SIX leading horse charities are welcoming plans by the Welsh Government to introduce legislation to tackle fly grazing of horses and ponies in Wales and are urgently asking the UK Government to follow suit in England to help stem the horse crisis escalating across the country.

As 7,000 horses are at risk of needing rescue in England and Wales, Redwings, the RSPCA, World Horse Welfare, the British Horse Society, Blue Cross and HorseWorld have released a series of devastating case studies to illustrate how current laws permit horses to suffer needlessly including: Å Horses allowed to stray on railway lines in Bristol, possibly in an attempt by their owner to get rid of their injured animals.

Å A foal left to drown in a river in Essex.

Å A mare abandoned on an industrial estate near Newcastle.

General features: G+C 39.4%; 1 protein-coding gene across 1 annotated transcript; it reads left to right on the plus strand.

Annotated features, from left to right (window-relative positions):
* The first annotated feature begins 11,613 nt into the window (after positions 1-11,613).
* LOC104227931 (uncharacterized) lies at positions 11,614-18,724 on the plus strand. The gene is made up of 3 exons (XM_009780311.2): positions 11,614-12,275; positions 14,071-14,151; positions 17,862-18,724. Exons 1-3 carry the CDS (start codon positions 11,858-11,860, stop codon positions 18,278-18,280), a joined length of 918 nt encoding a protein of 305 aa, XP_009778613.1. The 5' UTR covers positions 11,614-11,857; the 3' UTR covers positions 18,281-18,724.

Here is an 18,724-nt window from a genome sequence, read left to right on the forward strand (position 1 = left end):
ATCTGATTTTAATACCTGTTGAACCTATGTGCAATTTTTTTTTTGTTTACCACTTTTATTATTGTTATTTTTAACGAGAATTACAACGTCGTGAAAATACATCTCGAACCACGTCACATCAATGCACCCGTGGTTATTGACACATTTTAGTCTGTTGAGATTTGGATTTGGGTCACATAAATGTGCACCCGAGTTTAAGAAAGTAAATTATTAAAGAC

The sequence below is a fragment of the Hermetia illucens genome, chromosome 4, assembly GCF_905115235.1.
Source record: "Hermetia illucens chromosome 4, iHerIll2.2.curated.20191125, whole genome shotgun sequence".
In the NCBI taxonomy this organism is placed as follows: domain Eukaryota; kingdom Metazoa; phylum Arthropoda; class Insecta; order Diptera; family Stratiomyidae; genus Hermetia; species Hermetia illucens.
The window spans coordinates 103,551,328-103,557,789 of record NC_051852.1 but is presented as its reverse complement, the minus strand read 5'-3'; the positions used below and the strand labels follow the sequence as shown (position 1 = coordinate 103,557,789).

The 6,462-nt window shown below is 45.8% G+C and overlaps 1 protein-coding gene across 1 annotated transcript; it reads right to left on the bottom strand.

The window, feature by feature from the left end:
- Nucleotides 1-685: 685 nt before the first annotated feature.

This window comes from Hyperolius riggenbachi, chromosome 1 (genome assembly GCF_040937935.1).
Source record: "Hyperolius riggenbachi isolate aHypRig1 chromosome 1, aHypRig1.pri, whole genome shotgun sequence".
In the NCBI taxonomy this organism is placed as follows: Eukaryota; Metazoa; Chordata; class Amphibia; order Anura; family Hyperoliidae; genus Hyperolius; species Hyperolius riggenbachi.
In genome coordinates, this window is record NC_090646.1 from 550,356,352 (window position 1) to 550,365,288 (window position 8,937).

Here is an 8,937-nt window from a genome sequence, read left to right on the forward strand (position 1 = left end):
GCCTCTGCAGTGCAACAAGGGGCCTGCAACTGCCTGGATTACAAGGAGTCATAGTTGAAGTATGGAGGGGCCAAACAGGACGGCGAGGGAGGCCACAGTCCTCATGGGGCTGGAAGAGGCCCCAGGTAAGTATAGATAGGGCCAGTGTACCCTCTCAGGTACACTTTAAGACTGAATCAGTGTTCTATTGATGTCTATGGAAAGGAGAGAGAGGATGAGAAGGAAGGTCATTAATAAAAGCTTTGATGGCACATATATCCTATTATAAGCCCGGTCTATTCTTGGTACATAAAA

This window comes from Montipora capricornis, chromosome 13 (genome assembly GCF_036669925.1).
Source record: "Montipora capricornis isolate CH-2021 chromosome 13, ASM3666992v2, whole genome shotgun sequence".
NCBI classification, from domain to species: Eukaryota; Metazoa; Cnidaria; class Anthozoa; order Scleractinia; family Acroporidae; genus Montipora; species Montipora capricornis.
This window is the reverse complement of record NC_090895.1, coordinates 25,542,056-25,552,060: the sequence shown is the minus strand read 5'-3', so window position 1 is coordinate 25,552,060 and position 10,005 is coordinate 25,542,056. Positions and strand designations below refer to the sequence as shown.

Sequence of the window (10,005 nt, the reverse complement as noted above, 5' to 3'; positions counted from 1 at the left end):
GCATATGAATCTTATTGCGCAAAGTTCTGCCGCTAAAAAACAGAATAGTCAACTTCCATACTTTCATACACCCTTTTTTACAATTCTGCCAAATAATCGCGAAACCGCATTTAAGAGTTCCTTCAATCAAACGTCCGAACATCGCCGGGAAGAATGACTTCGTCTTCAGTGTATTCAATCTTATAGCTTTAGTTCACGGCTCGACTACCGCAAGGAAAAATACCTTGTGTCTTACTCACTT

Å A stretch of land in Kent with more than 100 horses running feral – one mare with a broken pelvis lay for days with her dead foal when left to give birth alone.

Å Six horses left to starve in Blackpool.

Despite the announcement from Wales, the UK government has no such plans in England at a time when thousands of horses are at risk of suffering and death and landowners and local authorities struggle to cope with the problem.

Alun Davies, Wales’ minister for natural resources and food, will announce plans including new legislative solutions in Wales to tackle the problem, caused by difficulties in identifying horse owners and irresponsible ownership, in the early autumn.

The announcement comes at a time when equine problems in the UK are at crisis point.

The situation was highlighted recently with the case of horse trader Tom Price who was found guilty of 57 animal welfare and cruelty charges and is thought to own 2,500 horses across Wales and England.

RSPCA head of public affairs David Bowles said: “We welcome the Welsh Government’s plans to tackle this long-standing problem and hope the legislation will be strong and effective if the current situation is to be reversed.”